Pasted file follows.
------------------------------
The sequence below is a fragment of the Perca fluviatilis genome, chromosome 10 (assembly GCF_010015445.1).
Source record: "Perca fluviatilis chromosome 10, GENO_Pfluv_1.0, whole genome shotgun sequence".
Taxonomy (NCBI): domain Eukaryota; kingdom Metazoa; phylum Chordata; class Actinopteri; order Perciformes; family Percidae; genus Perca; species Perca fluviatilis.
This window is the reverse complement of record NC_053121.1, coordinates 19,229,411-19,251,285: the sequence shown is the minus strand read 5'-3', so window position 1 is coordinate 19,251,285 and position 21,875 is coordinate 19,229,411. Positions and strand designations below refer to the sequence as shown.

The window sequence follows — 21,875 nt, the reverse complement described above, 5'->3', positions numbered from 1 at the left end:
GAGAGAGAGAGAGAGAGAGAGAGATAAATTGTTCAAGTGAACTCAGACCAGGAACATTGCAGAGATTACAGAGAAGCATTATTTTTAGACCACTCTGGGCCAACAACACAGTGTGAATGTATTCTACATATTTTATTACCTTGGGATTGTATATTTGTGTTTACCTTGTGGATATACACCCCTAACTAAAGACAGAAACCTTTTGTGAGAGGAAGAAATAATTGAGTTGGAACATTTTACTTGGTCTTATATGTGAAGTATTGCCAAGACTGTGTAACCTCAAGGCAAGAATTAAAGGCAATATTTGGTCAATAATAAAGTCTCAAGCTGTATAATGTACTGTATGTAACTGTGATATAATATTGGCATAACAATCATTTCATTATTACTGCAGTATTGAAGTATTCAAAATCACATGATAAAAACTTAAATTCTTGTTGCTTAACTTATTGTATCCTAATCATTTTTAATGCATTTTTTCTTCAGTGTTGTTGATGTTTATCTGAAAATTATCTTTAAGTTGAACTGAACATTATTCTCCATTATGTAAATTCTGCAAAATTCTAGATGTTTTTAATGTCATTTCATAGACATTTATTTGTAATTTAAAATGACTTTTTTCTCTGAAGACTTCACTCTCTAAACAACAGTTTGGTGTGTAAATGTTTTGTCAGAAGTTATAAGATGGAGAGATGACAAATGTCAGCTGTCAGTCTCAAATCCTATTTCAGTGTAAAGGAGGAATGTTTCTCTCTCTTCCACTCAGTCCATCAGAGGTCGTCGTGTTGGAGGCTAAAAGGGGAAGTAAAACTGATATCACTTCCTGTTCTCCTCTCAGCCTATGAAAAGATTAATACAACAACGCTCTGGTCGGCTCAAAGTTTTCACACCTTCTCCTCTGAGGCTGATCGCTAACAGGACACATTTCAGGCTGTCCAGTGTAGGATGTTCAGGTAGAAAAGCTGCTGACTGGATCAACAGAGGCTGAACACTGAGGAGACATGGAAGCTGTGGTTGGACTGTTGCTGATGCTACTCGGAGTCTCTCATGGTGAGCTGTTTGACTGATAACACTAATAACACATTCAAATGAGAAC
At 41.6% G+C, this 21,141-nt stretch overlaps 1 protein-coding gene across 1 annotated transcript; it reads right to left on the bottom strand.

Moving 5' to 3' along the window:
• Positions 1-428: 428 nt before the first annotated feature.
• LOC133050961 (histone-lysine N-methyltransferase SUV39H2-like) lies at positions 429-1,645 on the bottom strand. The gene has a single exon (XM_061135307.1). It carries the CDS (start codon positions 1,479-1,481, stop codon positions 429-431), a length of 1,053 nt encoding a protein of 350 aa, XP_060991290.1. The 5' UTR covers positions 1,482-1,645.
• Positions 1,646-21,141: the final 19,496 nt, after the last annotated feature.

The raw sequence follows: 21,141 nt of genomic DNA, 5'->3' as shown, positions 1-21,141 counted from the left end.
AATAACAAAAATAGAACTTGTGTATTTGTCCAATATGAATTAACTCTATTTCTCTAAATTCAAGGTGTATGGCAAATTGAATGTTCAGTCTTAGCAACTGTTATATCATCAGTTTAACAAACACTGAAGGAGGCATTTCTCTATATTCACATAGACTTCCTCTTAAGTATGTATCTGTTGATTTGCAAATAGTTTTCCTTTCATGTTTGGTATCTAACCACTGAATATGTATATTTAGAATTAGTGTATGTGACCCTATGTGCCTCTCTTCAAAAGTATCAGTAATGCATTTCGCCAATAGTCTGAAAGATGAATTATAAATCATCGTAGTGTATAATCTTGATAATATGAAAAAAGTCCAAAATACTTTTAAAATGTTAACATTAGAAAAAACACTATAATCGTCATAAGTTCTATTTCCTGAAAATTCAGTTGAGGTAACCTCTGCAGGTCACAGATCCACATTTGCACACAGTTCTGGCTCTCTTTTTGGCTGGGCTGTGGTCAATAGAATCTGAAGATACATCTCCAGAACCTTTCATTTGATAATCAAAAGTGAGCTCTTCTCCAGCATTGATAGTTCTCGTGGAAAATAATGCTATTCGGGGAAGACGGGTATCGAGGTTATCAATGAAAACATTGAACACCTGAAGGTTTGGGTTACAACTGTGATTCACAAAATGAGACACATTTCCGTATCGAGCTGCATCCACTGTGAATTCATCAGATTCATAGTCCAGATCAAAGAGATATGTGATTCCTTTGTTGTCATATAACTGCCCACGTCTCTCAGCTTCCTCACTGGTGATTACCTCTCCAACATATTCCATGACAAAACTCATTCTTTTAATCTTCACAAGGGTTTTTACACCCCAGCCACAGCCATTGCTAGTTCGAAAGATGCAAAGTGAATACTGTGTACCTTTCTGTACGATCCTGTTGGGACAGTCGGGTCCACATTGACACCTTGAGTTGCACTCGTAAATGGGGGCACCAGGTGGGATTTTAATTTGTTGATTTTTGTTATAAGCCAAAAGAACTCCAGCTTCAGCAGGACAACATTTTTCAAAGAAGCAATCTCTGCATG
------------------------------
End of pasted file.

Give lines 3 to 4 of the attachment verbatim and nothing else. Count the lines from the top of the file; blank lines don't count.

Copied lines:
Taxonomy (NCBI): domain Eukaryota; kingdom Metazoa; phylum Chordata; class Actinopteri; order Perciformes; family Percidae; genus Perca; species Perca fluviatilis.
This window is the reverse complement of record NC_053121.1, coordinates 19,229,411-19,251,285: the sequence shown is the minus strand read 5'-3', so window position 1 is coordinate 19,251,285 and position 21,875 is coordinate 19,229,411. Positions and strand designations below refer to the sequence as shown.